Frank Sinatra’s 1971 Retirement Concert Tuxedo
Frank Sinatra, multi-talented entertainer facing retirement
Los Angeles, Summer 1971
Series: Sinatra: All or Nothing At All
Air Date: April 5-6, 2015
Director: Alex Gibney
Born December 12, 1915, Frank Sinatra had recently turned 55 when he started talking seriously with close friends about retirement. For more than 30 years, the entertainer had enjoyed a landmark career, beginning with his days as a pop idol, then a career downturn in the early ’50s that was reinvigorated by an Oscar win for From Here to Eternity and a series of concept albums for Capitol Records that launched him to massive success.
Throughout the ’60s, Sinatra evolved from one of the most popular entertainers in the nation to one of the most influential entertainers across the world. He had founded his own record label with Reprise Records, been a confidante of a sitting U.S. President (before their famous falling-out), and continued to prove his success on the charts with songs like “My Way” (despite his resentment for this particular tune.)
Like so many successful 55-year-old Americans, Ol’ Blue Eyes decided to hang up his tilted hat and retire, with his final performance to be June 13, 1971, at the Ahmanson Theatre in Los Angeles. Alex Gibney’s 2015 HBO documentary Sinatra: All or Nothing at All was framed around the singer’s hand-chosen setlist for the concert, and how the eleven musical milestones Sinatra selected essentially told the story of his life to that point.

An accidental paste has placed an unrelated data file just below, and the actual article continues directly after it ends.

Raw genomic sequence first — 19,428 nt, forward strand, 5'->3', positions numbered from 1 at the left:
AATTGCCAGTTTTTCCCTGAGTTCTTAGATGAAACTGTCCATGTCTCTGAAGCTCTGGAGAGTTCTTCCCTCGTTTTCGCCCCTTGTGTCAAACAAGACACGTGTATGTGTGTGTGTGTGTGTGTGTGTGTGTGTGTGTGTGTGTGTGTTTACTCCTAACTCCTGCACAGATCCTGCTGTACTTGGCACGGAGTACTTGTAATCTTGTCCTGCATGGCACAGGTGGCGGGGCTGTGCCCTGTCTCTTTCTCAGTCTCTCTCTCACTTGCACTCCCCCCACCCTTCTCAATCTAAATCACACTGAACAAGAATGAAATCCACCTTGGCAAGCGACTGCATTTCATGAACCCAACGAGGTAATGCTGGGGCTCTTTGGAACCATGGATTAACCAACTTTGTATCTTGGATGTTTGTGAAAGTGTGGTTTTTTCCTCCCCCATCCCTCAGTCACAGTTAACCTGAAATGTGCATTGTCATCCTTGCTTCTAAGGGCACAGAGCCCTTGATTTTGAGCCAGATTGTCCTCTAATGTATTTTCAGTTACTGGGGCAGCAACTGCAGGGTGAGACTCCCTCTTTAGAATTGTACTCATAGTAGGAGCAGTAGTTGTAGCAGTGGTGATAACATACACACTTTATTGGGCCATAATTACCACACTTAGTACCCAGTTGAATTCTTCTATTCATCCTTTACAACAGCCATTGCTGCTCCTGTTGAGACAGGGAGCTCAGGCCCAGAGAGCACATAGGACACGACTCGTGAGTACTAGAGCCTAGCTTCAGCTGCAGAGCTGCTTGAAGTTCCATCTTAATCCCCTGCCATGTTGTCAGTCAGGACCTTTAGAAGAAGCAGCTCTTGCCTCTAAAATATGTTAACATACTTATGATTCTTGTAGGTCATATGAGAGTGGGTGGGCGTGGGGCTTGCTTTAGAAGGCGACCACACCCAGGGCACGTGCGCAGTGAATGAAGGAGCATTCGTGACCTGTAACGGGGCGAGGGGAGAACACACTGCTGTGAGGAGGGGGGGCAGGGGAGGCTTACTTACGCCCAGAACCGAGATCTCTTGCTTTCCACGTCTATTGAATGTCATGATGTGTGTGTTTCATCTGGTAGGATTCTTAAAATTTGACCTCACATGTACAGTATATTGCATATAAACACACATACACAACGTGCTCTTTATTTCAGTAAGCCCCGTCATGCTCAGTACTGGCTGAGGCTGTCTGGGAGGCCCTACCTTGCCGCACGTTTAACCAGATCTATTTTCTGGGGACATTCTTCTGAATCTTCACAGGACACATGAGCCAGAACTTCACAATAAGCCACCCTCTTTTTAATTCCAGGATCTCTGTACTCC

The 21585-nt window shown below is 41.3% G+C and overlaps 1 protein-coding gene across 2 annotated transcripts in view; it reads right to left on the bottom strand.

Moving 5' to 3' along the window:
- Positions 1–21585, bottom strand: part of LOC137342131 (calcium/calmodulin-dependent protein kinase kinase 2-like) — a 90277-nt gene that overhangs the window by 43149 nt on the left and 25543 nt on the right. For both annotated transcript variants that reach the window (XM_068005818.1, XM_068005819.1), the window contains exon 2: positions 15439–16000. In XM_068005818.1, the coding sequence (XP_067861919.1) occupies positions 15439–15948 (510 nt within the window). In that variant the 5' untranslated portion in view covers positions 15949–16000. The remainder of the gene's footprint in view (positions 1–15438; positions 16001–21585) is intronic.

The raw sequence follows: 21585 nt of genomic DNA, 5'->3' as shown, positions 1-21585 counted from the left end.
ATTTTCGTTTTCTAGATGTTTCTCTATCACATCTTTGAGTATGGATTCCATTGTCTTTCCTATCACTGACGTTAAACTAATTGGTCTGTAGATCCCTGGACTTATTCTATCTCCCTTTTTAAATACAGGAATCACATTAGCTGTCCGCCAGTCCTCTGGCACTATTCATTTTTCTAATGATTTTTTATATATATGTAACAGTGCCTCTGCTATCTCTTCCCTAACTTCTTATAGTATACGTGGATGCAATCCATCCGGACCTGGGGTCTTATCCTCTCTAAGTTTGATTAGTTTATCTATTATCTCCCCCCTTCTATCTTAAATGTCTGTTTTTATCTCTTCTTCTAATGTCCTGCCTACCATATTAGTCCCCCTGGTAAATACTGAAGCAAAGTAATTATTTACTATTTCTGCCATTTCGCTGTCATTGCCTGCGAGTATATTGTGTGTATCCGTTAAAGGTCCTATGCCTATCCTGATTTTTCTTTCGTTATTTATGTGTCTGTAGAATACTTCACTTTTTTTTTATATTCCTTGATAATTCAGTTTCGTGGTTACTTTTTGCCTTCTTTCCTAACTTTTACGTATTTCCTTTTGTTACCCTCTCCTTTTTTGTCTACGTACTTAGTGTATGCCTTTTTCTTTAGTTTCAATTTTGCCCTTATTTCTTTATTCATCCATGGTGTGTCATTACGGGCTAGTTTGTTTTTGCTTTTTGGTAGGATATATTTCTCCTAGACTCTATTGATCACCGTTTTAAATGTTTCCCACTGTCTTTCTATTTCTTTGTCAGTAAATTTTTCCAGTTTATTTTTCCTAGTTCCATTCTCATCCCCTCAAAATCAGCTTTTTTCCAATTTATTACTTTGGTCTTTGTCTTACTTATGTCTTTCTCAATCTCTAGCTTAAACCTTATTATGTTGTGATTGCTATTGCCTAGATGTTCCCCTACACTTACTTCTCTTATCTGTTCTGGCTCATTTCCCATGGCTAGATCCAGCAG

(Of course, Sinatra’s “retirement” was short-lived and he would be back in the recording studio within two years, never ceasing to work until his death in May 1998 at the age of 82.)
What’d He Wear?
“For me, a tuxedo is a way of life,” Sinatra once stated, according to Bill Zehme’s The Way You Wear Your Hat: Frank Sinatra and the Lost Art of Livin’. “The costume empowered them, enlarged them,” Zehme writes of FS and his Rat Pack pallies, who regularly took the stage in black or midnight blue dinner suits, eschewing less formal lounge suits and particularly daytime colors like gray or brown.